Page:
Talk show host Oprah Winfrey is speaking
out about the recent criticism she has received from the Hip-Hop
In the past few weeks, rappers Ludacris and 50 Cent have openly
condemned Winfrey, who appeared on Ed Lover's Power 105.1 radio show
yesterday (May 11) to defend her side of the story.
"I listen to some Hip-Hop. I've been accused of not liking Hip-Hop and
that's just not true," she said. "I got a little 50 [Cent] in my iPod. I
really do. I like 'In Da Club.' Have you heard the beat to 'In Da Club'?
Love that, love Jay-Z, love Kanye, love Mary J. Mary J. is one of my
The backlash against Winfrey sparked last year after Ludacris appeared
on The Oprah Winfrey Show to promote his co-starring role in
the film Crash.
While discussing the movie's racial subject matter with the other cast
members, Winfrey interrogated Ludacris about his notoriously raunchy
The rapper addressed the incident in the May issue of GQ Magazine,
stating that Winfrey edited his comments out of the show.
He also revealed that he wasn't invited to appear on the show initially,
and that he felt Winfrey's questioning was inappropriate considering the
fact that he appeared on the show as an actor.
"What I got was that by having rappers on her show, she feels like she
is empowering in them. It was like being at someone's house who doesn't
really want you there," Ludacris told GQ. "I don't see why Chris Rock
and Dave Chappelle, who I am huge fans of, it's OK for them to go on
Oprah. They speak the same language as I do, but they do it through
comedy, so I guess that's acceptable to her."
Winfrey said she and Ludacris continued their conversation after the
show, as she attempted to explain why she put the rapper in the hot
"I said 'Look Ludacris, you are so smart. You are one of the brilliant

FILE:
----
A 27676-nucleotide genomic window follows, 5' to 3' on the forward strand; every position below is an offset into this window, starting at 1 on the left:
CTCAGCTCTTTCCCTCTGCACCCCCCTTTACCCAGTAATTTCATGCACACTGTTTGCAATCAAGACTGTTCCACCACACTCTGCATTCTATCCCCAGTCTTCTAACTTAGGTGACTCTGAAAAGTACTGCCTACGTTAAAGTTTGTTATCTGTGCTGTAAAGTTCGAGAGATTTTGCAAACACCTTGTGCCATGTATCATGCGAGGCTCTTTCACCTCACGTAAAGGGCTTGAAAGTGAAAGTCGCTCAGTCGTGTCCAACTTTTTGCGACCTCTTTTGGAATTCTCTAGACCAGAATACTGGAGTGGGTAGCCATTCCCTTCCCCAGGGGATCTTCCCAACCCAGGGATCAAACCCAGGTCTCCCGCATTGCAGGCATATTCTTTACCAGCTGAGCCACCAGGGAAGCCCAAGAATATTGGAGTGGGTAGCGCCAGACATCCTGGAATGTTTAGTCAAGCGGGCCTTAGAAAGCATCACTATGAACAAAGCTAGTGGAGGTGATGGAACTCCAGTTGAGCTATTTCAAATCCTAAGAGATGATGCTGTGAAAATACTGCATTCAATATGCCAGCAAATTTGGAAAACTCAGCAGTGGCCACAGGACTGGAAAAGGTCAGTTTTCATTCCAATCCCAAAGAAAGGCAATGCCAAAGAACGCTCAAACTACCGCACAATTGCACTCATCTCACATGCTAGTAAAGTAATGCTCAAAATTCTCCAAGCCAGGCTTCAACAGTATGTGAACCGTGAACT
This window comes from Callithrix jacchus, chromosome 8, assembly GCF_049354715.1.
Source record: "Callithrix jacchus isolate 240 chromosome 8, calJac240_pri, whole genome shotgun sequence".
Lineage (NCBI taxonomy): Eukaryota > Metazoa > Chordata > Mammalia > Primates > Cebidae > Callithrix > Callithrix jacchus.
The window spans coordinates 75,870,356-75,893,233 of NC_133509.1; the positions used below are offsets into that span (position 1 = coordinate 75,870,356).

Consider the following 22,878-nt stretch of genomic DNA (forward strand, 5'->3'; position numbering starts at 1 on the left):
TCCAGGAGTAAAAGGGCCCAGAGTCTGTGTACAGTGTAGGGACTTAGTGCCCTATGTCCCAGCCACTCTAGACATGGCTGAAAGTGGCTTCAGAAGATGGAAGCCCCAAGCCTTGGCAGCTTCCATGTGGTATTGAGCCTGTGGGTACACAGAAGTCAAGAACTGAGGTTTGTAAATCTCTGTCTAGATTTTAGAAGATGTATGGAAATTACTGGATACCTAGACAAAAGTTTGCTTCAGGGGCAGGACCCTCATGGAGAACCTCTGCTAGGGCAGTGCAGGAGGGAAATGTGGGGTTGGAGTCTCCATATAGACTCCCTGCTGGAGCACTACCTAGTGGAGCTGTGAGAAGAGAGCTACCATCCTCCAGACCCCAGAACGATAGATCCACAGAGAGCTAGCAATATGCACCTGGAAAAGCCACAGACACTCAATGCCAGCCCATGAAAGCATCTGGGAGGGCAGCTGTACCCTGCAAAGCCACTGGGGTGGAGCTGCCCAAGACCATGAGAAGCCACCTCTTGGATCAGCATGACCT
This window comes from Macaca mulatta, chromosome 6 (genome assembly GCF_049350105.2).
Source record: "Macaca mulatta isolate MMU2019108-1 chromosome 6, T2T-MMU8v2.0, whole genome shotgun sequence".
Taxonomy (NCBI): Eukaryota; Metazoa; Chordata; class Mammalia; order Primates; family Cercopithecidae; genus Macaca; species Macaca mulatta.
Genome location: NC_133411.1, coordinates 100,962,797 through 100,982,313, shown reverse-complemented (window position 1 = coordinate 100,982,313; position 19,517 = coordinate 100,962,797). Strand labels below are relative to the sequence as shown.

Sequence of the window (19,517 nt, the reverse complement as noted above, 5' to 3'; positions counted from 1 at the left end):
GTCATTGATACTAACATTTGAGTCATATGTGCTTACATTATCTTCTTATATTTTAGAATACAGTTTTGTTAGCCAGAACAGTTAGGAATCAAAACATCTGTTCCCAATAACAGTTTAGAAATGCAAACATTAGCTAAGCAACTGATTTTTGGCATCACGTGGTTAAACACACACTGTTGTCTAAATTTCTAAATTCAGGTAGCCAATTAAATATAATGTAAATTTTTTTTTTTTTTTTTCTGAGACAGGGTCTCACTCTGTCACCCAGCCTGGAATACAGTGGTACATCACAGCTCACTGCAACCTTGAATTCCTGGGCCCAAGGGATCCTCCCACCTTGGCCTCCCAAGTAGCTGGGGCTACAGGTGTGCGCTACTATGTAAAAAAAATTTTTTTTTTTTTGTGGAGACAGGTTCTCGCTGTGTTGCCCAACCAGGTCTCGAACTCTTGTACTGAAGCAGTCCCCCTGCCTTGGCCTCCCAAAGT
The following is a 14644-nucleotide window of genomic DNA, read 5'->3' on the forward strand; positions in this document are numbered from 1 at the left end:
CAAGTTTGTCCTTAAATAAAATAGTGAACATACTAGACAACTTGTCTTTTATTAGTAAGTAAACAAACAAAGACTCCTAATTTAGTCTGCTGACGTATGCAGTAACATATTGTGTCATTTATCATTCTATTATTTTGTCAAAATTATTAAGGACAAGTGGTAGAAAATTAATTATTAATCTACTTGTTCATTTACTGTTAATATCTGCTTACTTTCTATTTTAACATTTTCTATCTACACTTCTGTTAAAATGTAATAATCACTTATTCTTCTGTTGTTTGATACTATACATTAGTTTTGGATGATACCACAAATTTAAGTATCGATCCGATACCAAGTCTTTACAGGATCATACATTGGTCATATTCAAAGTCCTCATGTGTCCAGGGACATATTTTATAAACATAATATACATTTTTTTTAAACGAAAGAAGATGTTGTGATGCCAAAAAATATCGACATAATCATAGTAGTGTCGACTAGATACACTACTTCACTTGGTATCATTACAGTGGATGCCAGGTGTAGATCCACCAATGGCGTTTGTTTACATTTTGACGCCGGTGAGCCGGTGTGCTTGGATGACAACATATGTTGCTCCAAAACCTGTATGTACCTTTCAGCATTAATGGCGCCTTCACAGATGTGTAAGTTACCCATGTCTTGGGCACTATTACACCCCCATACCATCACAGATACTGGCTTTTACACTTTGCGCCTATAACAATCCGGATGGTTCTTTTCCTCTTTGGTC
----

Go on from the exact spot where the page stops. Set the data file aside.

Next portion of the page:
guys. I used to have the Klan on and the skinheads on and I looked out
in the audience and I saw contact being made between the guys in the
audience and the stage and they were like, 'Yeah get her, get her, get
her, Bud,'" she said. "At that moment, I was doing nobody any good [by]
putting those people on because I realized that that platform was being
seen and heard by a lot of people who weren't as smart as I am.
"My idea was, I want y'all to know that this is what's going on,"
Winfrey continued. "And I said to Ludacris, 'A lot of people who listen
to your music aren't as smart as you are. So they take some of that
stuff literally when you are just writing it for entertainment
Ludacris isn't the only rapper who has claimed to be offended by
Winfrey's actions, however.
50 Cent told the Associated Press that rappers are a rarity on her
"I think she caters to older white women." 50 said, adding that "Oprah's
audience is my audience's parents. So, I could care less about Oprah or
her show. I'm actually better off having friction with her."
While Winfrey expressed her love of Hip-Hop to Ed Lover, she also
decried the misogyny prevalent in the music and stressed that there are
many different aspects of Hip-Hop.
The media mogul said she personally felt the worldwide impact of rap
during an encounter with a security guard for African political leader
According to Winfrey, the guard greeted her group by saying "Hello
Winfrey explained to Ed Lover that the guard thought it was the norm
because they watched videos and listened to rap music.
Lover later told Winfrey that he would never use the word 'b***h'
Hip-Hop's power is undeniable, Winfrey acknowledged, as she noted the
music's growing influence years ago, as well as the accompanying
"Years and years ago, Quincy Jones and I had this conversation about the
evolution of Hip-Hop and what it really means to our culture," Winfrey
said. "Hip-Hop is like jazz and gospel music, evolved from the people, a
form of protest, a form of expression so you can't deny that, nor would
I try. But I do believe there needs to be awareness of who we are, how
we got here and what that means about staying here."